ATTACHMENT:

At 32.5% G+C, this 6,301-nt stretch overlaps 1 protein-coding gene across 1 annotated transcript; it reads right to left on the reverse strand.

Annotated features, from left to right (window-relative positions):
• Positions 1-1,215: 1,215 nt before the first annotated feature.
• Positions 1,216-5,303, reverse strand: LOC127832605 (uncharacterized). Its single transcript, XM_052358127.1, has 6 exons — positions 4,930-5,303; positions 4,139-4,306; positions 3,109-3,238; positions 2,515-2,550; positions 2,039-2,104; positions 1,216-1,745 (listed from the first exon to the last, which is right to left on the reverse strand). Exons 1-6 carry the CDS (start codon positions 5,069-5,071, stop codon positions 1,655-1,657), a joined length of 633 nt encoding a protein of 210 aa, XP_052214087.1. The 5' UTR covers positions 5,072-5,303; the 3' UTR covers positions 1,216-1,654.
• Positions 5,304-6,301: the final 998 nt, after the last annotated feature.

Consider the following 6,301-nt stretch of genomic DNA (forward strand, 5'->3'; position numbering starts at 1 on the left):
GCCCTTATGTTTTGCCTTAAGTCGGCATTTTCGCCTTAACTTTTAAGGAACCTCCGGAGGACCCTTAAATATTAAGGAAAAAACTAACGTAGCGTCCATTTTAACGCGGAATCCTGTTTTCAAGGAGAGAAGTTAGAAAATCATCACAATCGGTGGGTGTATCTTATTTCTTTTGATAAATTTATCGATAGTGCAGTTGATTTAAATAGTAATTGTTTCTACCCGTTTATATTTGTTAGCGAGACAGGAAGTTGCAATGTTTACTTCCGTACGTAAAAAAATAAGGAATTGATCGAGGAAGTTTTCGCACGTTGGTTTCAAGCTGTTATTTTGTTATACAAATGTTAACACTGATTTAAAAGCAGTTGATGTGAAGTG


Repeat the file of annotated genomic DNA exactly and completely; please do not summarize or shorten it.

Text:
At 32.5% G+C, this 6,301-nt stretch overlaps 1 protein-coding gene across 1 annotated transcript; it reads right to left on the reverse strand.

Annotated features, from left to right (window-relative positions):
• Positions 1-1,215: 1,215 nt before the first annotated feature.
• Positions 1,216-5,303, reverse strand: LOC127832605 (uncharacterized). Its single transcript, XM_052358127.1, has 6 exons — positions 4,930-5,303; positions 4,139-4,306; positions 3,109-3,238; positions 2,515-2,550; positions 2,039-2,104; positions 1,216-1,745 (listed from the first exon to the last, which is right to left on the reverse strand). Exons 1-6 carry the CDS (start codon positions 5,069-5,071, stop codon positions 1,655-1,657), a joined length of 633 nt encoding a protein of 210 aa, XP_052214087.1. The 5' UTR covers positions 5,072-5,303; the 3' UTR covers positions 1,216-1,654.
• Positions 5,304-6,301: the final 998 nt, after the last annotated feature.

Consider the following 6,301-nt stretch of genomic DNA (forward strand, 5'->3'; position numbering starts at 1 on the left):
GCCCTTATGTTTTGCCTTAAGTCGGCATTTTCGCCTTAACTTTTAAGGAACCTCCGGAGGACCCTTAAATATTAAGGAAAAAACTAACGTAGCGTCCATTTTAACGCGGAATCCTGTTTTCAAGGAGAGAAGTTAGAAAATCATCACAATCGGTGGGTGTATCTTATTTCTTTTGATAAATTTATCGATAGTGCAGTTGATTTAAATAGTAATTGTTTCTACCCGTTTATATTTGTTAGCGAGACAGGAAGTTGCAATGTTTACTTCCGTACGTAAAAAAATAAGGAATTGATCGAGGAAGTTTTCGCACGTTGGTTTCAAGCTGTTATTTTGTTATACAAATGTTAACACTGATTTAAAAGCAGTTGATGTGAAGTG